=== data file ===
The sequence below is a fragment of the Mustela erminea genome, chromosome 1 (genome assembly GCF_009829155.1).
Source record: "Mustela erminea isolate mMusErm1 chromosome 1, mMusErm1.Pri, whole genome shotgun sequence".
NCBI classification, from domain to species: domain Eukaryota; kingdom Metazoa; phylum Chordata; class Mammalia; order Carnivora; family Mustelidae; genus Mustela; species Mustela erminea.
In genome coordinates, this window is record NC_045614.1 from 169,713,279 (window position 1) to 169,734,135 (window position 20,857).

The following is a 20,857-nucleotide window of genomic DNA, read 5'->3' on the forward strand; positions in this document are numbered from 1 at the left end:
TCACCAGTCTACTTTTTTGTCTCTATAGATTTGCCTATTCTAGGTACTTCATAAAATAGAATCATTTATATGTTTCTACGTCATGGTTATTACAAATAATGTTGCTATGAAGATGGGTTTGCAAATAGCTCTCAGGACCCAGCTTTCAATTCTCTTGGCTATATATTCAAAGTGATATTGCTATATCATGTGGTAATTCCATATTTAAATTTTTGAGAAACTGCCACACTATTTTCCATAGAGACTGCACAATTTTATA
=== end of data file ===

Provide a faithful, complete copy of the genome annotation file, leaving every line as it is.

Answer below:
The sequence below is a fragment of the Mustela erminea genome, chromosome 1 (genome assembly GCF_009829155.1).
Source record: "Mustela erminea isolate mMusErm1 chromosome 1, mMusErm1.Pri, whole genome shotgun sequence".
NCBI classification, from domain to species: domain Eukaryota; kingdom Metazoa; phylum Chordata; class Mammalia; order Carnivora; family Mustelidae; genus Mustela; species Mustela erminea.
In genome coordinates, this window is record NC_045614.1 from 169,713,279 (window position 1) to 169,734,135 (window position 20,857).

The following is a 20,857-nucleotide window of genomic DNA, read 5'->3' on the forward strand; positions in this document are numbered from 1 at the left end:
TCACCAGTCTACTTTTTTGTCTCTATAGATTTGCCTATTCTAGGTACTTCATAAAATAGAATCATTTATATGTTTCTACGTCATGGTTATTACAAATAATGTTGCTATGAAGATGGGTTTGCAAATAGCTCTCAGGACCCAGCTTTCAATTCTCTTGGCTATATATTCAAAGTGATATTGCTATATCATGTGGTAATTCCATATTTAAATTTTTGAGAAACTGCCACACTATTTTCCATAGAGACTGCACAATTTTATA